Opposite this church is the oldest convent in the Philippines in a superb wood and stone building typical of Spanish architecture of that era.
Small museum upstairs (20 pesos), I advise you to go up there because you only have a brief overview of the convent from the outside.
If there is one site to see in Siquijor, it is the superb Cambugahay waterfalls.
They are easily accessible by scooter, from Lazi take the road for 2 km towards the north (it is signposted from the church) to arrive at a parking lot improvised by locals at the edge of the road (20 pesos).
You then have to pay the environmental tax of 10 pesos per person to access the falls by a somewhat steep staircase (the guide was refused).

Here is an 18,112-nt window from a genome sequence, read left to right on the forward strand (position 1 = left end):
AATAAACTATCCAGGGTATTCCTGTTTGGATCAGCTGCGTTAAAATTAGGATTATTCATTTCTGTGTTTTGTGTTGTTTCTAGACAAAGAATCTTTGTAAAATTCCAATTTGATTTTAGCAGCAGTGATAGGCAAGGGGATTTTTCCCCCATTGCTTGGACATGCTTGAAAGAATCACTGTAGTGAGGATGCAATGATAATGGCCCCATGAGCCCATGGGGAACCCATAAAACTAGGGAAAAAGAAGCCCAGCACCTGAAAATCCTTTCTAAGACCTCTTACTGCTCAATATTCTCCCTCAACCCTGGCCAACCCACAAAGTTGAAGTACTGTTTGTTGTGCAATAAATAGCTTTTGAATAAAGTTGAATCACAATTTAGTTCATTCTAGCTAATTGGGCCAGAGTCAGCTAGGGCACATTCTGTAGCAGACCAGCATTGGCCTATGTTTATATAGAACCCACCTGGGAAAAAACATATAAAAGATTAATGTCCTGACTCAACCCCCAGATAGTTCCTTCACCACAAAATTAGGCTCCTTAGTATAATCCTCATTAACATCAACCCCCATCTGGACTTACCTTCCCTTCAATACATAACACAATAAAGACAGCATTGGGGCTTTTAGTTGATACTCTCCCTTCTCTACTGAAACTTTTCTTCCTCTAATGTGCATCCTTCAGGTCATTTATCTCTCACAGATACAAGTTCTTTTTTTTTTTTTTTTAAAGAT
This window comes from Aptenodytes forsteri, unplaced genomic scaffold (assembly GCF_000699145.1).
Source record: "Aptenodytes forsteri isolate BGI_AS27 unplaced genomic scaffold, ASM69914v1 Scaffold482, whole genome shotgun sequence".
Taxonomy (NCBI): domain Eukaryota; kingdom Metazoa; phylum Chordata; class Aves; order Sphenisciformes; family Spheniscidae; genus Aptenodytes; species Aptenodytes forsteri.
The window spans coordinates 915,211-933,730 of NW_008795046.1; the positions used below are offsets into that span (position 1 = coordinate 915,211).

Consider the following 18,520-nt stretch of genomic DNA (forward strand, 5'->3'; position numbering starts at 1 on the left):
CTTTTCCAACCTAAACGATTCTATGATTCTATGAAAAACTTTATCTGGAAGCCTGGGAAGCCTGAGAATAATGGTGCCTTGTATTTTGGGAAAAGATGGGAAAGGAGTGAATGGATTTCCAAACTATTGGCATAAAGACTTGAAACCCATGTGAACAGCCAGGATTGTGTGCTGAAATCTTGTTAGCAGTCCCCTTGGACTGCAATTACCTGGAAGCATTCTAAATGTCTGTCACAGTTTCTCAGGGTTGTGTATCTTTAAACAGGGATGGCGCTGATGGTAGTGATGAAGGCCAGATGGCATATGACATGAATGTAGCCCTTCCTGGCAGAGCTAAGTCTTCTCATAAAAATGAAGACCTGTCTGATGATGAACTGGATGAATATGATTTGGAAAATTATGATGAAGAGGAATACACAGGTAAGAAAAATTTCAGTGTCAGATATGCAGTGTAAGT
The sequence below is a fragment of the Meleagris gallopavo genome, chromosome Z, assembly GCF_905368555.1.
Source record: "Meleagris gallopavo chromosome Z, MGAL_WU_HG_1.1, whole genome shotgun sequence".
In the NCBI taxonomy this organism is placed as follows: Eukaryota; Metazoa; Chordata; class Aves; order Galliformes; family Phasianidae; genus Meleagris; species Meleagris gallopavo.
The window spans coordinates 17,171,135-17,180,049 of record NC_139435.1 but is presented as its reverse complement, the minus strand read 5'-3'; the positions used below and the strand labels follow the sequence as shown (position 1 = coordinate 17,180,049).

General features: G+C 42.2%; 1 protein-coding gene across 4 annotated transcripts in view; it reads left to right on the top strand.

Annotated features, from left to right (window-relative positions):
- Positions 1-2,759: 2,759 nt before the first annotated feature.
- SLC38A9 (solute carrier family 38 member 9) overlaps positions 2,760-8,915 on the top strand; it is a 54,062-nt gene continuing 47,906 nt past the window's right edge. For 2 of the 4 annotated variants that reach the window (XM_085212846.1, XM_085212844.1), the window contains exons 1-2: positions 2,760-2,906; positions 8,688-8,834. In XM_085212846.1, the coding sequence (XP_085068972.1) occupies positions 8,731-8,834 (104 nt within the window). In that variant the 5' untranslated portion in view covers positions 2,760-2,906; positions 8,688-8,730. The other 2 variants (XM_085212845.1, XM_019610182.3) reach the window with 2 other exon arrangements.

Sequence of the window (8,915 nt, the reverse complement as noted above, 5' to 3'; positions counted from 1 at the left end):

On site you can enjoy several waterfalls and basins with turquoise waters to refresh yourself.
Residents exploit lianas to play tarzan, diving boards and rafts for Instagram photos (paying).
Several food stalls (barbecue skewers, snacks) and drinks on site and especially a lot of tourists.
We were there on a Saturday morning and there were also locals, if you want to be quiet at Cambugahay Falls come early in the morning on weekdays.
Considered one of the most beautiful beaches in Siquijor, Paliton Beach is at the north western end of the island (6 km from Tubod where we were based).
This is the best spot to watch the sunset and the Filipinos have understood this well since they have set up several stands on site to have a drink and eat.
Be careful if you follow maps.me or google maps you will not find Paliton Beach but Paliton Marine Sanctuary (this is what happened to us the first evening).